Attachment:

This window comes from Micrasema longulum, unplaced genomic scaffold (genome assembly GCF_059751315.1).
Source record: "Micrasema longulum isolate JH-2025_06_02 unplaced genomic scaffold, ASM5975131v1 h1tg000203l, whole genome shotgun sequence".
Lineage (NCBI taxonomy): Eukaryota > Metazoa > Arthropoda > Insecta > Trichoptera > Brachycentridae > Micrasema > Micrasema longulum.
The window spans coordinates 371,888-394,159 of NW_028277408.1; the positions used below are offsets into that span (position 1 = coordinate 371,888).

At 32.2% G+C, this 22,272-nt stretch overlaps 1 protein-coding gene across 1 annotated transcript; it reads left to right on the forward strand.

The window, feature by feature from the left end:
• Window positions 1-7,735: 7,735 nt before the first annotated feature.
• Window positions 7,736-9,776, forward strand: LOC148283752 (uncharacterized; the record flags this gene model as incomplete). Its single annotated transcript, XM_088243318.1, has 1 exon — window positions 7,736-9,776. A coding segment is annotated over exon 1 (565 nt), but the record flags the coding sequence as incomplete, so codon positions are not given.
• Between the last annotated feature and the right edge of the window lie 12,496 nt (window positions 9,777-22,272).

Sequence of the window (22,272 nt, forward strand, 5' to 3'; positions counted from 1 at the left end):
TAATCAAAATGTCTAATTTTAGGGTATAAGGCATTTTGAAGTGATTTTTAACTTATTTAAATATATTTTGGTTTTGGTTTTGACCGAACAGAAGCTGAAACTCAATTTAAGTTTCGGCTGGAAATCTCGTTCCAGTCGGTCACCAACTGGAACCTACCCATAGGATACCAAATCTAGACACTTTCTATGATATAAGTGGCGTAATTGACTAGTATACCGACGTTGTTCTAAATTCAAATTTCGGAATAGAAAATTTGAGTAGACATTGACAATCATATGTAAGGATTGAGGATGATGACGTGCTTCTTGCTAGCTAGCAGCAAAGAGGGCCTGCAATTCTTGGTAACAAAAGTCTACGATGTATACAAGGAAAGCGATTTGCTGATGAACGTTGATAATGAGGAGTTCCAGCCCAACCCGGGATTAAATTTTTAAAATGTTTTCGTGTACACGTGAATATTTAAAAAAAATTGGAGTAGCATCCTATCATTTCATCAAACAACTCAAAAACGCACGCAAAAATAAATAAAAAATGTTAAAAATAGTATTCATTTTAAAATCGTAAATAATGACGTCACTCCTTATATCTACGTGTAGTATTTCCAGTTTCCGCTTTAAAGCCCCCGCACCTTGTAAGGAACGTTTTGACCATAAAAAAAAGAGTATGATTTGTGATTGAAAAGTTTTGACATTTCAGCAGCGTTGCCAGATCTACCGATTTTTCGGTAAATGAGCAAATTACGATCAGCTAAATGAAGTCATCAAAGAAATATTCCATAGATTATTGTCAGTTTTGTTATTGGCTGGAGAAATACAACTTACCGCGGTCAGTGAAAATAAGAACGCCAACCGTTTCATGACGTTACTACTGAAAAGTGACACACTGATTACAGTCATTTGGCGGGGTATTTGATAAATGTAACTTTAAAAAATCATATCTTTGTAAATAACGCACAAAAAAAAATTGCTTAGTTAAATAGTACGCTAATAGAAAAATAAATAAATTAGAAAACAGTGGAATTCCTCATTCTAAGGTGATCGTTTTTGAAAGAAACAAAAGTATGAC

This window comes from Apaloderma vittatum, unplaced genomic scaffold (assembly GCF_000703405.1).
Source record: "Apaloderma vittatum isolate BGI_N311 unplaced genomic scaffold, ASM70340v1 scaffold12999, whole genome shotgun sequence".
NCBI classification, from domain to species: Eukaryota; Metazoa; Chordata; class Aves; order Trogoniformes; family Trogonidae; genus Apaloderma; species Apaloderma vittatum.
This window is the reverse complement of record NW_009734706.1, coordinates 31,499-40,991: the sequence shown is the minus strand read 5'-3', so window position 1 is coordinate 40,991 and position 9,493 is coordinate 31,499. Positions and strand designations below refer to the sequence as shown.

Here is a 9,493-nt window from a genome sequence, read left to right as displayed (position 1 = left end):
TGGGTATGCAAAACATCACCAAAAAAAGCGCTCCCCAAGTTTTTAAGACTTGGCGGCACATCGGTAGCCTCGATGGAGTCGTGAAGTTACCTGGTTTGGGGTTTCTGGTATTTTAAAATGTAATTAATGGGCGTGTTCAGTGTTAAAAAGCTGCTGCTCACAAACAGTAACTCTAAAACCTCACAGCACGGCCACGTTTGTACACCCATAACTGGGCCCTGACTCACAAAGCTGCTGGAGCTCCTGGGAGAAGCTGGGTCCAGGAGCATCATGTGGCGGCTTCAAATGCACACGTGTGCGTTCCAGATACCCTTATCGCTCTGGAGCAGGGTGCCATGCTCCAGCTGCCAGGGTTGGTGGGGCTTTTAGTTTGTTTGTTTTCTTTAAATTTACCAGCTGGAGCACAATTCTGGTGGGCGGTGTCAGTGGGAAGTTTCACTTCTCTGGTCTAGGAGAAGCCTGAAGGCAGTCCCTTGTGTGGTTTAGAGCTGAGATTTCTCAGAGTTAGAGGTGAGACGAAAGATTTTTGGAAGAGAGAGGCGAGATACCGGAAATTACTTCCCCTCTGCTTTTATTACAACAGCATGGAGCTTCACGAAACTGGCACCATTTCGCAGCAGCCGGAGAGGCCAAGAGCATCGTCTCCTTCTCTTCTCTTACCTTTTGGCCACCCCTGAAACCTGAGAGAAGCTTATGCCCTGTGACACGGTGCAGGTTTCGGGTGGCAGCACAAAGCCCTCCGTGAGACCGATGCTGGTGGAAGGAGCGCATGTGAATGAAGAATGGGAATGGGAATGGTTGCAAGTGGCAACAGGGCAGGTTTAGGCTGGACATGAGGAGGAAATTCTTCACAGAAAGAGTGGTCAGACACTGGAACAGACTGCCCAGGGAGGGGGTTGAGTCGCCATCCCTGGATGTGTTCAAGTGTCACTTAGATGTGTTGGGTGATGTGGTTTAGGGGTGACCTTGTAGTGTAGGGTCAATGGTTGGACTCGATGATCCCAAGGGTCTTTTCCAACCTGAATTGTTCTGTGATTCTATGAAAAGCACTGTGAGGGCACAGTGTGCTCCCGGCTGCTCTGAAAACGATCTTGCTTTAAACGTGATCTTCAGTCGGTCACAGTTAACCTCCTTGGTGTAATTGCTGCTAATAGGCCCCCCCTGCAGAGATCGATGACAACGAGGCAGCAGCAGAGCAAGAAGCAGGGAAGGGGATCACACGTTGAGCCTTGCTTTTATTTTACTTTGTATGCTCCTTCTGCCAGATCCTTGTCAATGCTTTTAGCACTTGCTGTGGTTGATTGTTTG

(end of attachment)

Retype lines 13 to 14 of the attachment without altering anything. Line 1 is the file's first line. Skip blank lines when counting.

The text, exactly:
Source record: "Apaloderma vittatum isolate BGI_N311 unplaced genomic scaffold, ASM70340v1 scaffold12999, whole genome shotgun sequence".
NCBI classification, from domain to species: Eukaryota; Metazoa; Chordata; class Aves; order Trogoniformes; family Trogonidae; genus Apaloderma; species Apaloderma vittatum.